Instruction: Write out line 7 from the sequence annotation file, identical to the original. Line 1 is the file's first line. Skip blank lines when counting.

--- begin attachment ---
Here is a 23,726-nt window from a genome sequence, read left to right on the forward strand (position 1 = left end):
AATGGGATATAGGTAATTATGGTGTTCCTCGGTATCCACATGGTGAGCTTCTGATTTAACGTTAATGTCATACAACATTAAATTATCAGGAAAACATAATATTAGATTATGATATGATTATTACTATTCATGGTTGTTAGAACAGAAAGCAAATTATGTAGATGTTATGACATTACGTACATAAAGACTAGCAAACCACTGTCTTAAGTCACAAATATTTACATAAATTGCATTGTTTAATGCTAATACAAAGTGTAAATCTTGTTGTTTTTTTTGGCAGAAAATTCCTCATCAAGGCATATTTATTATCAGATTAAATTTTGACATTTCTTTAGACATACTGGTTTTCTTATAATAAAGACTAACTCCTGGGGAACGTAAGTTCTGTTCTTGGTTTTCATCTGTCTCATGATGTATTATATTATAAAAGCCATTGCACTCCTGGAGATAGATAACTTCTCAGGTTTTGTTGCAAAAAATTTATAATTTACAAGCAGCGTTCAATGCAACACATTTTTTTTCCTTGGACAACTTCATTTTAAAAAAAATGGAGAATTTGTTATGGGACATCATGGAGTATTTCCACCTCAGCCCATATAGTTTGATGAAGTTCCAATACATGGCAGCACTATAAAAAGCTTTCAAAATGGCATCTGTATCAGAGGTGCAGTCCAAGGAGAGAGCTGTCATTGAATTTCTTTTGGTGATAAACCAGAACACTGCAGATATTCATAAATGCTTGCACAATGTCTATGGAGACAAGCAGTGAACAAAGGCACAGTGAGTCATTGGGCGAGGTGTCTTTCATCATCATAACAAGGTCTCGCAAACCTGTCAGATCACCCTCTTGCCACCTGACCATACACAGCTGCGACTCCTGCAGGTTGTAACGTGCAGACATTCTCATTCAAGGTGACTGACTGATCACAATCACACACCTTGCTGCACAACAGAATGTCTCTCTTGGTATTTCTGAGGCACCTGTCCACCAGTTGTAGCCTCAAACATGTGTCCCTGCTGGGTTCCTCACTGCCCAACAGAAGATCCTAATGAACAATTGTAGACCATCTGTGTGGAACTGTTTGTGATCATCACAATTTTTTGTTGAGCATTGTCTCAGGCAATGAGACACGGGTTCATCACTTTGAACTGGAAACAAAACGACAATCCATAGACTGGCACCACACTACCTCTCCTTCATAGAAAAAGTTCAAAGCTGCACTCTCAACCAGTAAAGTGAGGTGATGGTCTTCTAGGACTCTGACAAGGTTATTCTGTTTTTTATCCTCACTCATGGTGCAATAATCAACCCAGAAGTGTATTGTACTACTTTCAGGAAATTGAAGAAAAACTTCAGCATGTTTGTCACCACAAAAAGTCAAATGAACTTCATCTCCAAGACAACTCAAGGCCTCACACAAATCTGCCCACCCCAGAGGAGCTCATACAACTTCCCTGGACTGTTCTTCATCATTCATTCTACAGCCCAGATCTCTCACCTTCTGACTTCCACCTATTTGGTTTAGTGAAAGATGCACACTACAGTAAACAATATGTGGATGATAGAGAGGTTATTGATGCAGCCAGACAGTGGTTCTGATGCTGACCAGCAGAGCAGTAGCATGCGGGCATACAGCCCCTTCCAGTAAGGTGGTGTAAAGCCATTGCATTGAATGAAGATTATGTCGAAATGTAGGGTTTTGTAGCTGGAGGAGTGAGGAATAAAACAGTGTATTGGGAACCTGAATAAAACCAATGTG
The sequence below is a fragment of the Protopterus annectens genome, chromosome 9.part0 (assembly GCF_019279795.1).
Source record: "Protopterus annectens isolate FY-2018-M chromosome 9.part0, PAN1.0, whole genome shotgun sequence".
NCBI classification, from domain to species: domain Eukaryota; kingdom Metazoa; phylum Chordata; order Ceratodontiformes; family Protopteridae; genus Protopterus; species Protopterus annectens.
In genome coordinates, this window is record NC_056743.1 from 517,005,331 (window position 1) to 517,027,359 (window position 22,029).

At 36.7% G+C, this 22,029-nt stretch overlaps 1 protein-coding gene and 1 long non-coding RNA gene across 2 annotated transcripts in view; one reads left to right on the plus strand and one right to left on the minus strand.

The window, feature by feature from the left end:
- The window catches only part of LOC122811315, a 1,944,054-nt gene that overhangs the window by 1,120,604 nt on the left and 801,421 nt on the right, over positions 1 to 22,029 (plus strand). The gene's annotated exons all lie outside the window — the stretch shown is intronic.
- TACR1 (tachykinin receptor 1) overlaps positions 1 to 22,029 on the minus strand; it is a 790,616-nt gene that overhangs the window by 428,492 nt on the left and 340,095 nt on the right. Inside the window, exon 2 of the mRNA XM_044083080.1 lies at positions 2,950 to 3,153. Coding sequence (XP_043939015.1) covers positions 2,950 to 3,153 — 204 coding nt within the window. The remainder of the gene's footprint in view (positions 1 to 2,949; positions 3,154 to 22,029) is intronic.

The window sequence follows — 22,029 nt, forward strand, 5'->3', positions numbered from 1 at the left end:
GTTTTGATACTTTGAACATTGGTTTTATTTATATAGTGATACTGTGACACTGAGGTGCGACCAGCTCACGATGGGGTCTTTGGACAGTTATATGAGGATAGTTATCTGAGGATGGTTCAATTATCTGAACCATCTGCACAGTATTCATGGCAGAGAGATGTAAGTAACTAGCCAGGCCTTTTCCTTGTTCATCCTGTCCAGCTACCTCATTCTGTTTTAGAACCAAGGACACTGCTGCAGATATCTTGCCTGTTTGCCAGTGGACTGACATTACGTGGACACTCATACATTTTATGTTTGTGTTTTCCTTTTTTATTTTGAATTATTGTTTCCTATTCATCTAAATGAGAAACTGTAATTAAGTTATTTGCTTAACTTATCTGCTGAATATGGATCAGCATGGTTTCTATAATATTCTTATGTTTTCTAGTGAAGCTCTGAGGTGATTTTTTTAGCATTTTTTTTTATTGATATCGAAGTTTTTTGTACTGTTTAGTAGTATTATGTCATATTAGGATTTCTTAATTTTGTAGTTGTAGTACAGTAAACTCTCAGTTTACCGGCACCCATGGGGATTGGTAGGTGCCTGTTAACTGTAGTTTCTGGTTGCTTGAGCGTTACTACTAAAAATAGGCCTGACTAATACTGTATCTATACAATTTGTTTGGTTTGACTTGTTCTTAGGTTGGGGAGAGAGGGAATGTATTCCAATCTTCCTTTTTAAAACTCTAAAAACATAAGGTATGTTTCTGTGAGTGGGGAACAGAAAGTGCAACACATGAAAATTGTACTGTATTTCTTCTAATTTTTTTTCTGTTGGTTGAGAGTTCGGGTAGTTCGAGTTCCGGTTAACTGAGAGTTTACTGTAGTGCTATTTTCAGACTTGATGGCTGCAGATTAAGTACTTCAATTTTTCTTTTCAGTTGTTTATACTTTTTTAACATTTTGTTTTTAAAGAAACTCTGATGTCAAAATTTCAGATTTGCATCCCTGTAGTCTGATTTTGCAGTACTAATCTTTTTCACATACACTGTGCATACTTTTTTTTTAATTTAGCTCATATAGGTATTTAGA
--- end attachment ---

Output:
At 36.7% G+C, this 22,029-nt stretch overlaps 1 protein-coding gene and 1 long non-coding RNA gene across 2 annotated transcripts in view; one reads left to right on the plus strand and one right to left on the minus strand.